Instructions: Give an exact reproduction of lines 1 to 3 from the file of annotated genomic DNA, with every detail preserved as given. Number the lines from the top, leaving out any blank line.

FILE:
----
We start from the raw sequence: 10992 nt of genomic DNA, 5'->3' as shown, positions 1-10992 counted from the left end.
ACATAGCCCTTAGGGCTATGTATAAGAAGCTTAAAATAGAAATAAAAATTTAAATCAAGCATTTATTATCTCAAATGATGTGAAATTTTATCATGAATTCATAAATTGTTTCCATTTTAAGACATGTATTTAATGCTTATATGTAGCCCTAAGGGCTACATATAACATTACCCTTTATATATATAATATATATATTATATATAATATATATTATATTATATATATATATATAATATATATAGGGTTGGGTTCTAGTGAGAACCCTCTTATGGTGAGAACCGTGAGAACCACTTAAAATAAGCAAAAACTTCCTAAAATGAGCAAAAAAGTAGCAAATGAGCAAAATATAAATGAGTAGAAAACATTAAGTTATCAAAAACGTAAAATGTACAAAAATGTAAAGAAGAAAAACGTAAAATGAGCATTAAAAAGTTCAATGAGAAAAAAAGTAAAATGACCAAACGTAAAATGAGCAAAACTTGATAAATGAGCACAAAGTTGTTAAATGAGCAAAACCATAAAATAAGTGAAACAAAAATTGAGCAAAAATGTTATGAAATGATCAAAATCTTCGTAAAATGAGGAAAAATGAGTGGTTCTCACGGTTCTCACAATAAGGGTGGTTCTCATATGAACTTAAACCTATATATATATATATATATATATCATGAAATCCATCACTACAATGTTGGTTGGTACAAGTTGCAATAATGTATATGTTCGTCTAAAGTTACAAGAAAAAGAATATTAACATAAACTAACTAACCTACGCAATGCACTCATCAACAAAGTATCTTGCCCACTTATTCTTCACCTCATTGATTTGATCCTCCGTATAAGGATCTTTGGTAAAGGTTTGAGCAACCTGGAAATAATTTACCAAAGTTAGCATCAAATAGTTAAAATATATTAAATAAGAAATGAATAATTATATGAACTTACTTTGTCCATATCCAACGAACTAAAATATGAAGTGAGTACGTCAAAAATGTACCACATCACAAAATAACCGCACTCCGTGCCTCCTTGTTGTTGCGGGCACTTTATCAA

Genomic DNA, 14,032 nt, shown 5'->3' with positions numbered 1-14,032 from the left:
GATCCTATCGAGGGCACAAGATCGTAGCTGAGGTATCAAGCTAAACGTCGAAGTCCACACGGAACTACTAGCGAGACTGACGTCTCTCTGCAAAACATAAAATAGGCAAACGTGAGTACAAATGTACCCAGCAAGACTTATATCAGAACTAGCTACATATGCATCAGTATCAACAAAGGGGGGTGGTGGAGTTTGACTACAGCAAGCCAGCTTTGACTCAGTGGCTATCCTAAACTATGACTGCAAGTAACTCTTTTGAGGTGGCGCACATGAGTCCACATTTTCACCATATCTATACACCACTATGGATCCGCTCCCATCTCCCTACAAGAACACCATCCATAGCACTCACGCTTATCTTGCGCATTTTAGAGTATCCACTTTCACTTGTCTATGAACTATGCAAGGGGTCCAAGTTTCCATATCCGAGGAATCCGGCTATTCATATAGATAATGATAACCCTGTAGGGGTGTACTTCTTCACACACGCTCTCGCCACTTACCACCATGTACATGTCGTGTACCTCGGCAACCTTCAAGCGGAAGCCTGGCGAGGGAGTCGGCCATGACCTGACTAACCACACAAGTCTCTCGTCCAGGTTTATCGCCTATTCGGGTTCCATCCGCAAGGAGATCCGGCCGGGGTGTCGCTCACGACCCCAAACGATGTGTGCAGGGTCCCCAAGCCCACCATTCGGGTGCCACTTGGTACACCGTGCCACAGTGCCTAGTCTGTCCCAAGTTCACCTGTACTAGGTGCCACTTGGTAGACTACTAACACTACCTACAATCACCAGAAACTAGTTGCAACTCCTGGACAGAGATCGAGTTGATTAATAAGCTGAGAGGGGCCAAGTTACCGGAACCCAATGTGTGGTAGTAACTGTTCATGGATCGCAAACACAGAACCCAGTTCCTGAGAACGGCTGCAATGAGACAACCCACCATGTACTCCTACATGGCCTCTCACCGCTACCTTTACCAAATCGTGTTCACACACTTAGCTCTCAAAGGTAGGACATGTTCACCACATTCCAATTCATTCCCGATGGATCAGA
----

We start from the raw sequence: 10992 nt of genomic DNA, 5'->3' as shown, positions 1-10992 counted from the left end.
ACATAGCCCTTAGGGCTATGTATAAGAAGCTTAAAATAGAAATAAAAATTTAAATCAAGCATTTATTATCTCAAATGATGTGAAATTTTATCATGAATTCATAAATTGTTTCCATTTTAAGACATGTATTTAATGCTTATATGTAGCCCTAAGGGCTACATATAACATTACCCTTTATATATATAATATATATATTATATATAATATATATTATATTATATATATATATATAATATATATAGGGTTGGGTTCTAGTGAGAACCCTCTTATGGTGAGAACCGTGAGAACCACTTAAAATAAGCAAAAACTTCCTAAAATGAGCAAAAAAGTAGCAAATGAGCAAAATATAAATGAGTAGAAAACATTAAGTTATCAAAAACGTAAAATGTACAAAAATGTAAAGAAGAAAAACGTAAAATGAGCATTAAAAAGTTCAATGAGAAAAAAAGTAAAATGACCAAACGTAAAATGAGCAAAACTTGATAAATGAGCACAAAGTTGTTAAATGAGCAAAACCATAAAATAAGTGAAACAAAAATTGAGCAAAAATGTTATGAAATGATCAAAATCTTCGTAAAATGAGGAAAAATGAGTGGTTCTCACGGTTCTCACAATAAGGGTGGTTCTCATATGAACTTAAACCTATATATATATATATATATATATCATGAAATCCATCACTACAATGTTGGTTGGTACAAGTTGCAATAATGTATATGTTCGTCTAAAGTTACAAGAAAAAGAATATTAACATAAACTAACTAACCTACGCAATGCACTCATCAACAAAGTATCTTGCCCACTTATTCTTCACCTCATTGATTTGATCCTCCGTATAAGGATCTTTGGTAAAGGTTTGAGCAACCTGGAAATAATTTACCAAAGTTAGCATCAAATAGTTAAAATATATTAAATAAGAAATGAATAATTATATGAACTTACTTTGTCCATATCCAACGAACTAAAATATGAAGTGAGTACGTCAAAAATGTACCACATCACAAAATAACCGCACTCCGTGCCTCCTTGTTGTTGCGGGCACTTTATCAA

Genomic DNA, 14,032 nt, shown 5'->3' with positions numbered 1-14,032 from the left: